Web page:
Cancelling g_file_replace_contents_async() may leave target file empty, or leave temporary file litter
I have an application which, in response to state change, writes out a file using g_file_replace_contents_bytes_async(), without waiting for the result. On shutdown, it cancels a GCancellable which was passed to all previous calls, makes one final call to g_file_replace_contents_bytes_async(), and exits when that call completes.
In testing, I have found that even though the final call completes successfully, the target file is occasionally empty, even though it existed and was non-empty before the application started, and none of the calls to overwrite it should make it zero-length. In even rarer cases, the target file has the expected contents, but the parent directory contains a
.goutputstream-XXXXXX temporary file.
I reproduced these in a small program which does the following:
- Creates a temporary directory
- Creates a non-empty file within that directory, to rule out special-cases like those described in #761 (for this API) and #1302 (for g_file_set_contents()) that skip an fsync() when the target file doesn't exist or is empty
- Calls g_file_replace_contents_bytes_async() 100 times, passing the same cancellable each time, with data "0" through "99" (all non-empty strings of length 1 or 2)
- Cancels the cancellable
- Calls g_file_replace_contents_async() one last time with distinctive content
- Waits for all 101 calls to complete, asserting that the last one succeeds and that the other 100 either succeed or fail with CANCELLED
It then performs some checks:
- the file is non-empty
- the file contains the final, distinctive content
- the file can be unlinked
- the target directory can be removed (implicitly testing that it is empty)
- if the target directory can't be removed, checks that this isn't because the target file has reappeared
In practice, the first check fails relatively regularly, and the fourth fails occasionally. I've attached a wrapper script which runs it in a loop until both failures are seen.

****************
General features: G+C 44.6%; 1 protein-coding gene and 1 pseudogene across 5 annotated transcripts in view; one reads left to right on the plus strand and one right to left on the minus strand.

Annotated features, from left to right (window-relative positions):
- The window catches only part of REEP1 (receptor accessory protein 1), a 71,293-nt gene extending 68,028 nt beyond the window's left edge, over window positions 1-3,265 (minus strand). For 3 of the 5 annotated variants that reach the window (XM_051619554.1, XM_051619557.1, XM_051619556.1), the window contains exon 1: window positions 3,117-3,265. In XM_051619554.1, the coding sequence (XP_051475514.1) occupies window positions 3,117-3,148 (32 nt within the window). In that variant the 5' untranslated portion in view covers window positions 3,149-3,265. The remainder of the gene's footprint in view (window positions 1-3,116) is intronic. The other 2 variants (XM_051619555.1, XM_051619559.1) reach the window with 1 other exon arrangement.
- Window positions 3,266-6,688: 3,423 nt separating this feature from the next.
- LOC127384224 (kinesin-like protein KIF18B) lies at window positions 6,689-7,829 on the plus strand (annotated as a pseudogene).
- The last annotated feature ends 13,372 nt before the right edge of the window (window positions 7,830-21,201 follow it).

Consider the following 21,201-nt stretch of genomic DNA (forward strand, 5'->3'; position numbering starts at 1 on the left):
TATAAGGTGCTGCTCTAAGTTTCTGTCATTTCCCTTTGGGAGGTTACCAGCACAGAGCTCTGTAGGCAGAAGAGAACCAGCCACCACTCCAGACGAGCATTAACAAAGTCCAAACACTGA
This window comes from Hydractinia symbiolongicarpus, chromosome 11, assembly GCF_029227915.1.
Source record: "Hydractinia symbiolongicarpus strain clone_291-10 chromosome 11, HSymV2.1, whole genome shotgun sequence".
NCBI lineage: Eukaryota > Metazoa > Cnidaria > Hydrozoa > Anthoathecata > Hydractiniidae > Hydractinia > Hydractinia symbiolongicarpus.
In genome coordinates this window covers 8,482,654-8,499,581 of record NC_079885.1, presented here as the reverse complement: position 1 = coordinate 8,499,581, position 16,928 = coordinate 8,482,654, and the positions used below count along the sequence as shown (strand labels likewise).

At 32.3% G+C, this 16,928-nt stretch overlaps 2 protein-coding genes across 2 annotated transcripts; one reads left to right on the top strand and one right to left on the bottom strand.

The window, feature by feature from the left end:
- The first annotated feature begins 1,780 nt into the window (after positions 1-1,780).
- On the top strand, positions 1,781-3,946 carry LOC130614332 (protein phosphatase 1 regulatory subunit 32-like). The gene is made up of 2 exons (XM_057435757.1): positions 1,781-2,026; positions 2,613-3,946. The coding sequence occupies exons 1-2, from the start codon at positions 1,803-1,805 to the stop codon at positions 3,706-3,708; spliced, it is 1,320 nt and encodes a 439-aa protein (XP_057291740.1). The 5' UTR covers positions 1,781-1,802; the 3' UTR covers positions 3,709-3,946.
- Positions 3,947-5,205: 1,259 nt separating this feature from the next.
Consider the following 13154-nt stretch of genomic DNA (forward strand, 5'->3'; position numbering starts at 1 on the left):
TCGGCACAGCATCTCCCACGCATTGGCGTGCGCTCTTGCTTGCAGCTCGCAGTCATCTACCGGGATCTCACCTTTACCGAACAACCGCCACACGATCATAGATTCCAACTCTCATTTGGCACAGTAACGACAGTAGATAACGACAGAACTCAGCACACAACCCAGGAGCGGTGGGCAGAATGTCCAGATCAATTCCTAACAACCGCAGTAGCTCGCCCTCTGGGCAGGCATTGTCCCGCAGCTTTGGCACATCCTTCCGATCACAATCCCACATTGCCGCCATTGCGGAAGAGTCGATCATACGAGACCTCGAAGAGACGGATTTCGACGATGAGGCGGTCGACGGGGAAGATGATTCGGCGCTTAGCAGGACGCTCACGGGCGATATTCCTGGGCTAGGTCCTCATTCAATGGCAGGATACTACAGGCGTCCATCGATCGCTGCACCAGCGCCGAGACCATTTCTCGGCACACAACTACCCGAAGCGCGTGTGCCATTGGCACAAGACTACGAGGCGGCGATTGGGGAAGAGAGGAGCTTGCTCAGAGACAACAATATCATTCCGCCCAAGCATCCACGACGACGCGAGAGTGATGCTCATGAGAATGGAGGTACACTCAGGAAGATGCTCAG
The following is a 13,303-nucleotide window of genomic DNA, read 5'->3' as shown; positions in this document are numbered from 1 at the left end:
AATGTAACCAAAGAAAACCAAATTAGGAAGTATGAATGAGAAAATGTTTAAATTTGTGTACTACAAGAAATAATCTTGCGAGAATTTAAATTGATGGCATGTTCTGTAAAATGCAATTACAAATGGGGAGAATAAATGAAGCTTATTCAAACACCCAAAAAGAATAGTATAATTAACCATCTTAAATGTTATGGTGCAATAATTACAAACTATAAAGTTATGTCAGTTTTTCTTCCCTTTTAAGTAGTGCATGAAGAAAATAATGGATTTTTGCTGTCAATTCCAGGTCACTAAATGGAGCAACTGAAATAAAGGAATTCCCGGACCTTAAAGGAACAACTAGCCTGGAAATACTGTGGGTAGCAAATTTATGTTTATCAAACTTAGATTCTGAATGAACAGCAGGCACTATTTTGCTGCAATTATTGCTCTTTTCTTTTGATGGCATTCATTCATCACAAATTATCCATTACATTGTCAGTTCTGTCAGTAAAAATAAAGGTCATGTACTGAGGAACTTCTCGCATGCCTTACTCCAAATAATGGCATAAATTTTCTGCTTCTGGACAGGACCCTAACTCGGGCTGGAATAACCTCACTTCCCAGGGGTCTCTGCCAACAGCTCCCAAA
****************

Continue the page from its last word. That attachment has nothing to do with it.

The temporary-file litter (4th check) is just a bit annoying. The empty-file case seems very bad: at no point did we write an empty file.
I was about to claim that, if I wait for the 100 cancelled writes to finish before starting the final write, all checks pass, but that's not true, it just takes more iterations to catch it failing. The 5th check also very occasionally fails: the target file gets recreated with empty contents even though I waited for all operations to finish!
I've attached the version that waits before starting the final write. Here's the output, lightly edited:
$ time ./replace_contents.py ** (process:7266): WARNING **: 12:00:47.870: /tmp/replace_contents.XM5GQZ Directory not empty ** (process:11340): WARNING **: 12:00:52.706: /tmp/replace_contents.KJ4PQZ Directory not empty ** (process:13160): WARNING **: 12:00:54.960: empty file ** (process:17641): WARNING **: 12:01:42.002: /tmp/replace_contents.YFYJQZ Directory not empty [16 "Directory not empty"s removed] ** (process:32491): WARNING **: 12:08:14.490: /tmp/replace_contents.BMD8PZ Directory not empty ** (process:7328): WARNING **: 12:10:22.315: empty file ** (process:10951): WARNING **: 12:10:26.608: /tmp/replace_contents.3UOMQZ Directory not empty ** (process:10951): WARNING **: 12:10:26.609: /tmp/replace_contents.3UOMQZ/target reappeared. contents 0 bytes: '' took 34572 iterations real 9m47.555s user 3m10.619s sys 3m10.818s
So, it misbehaves on 24 out of 34,572 iterations…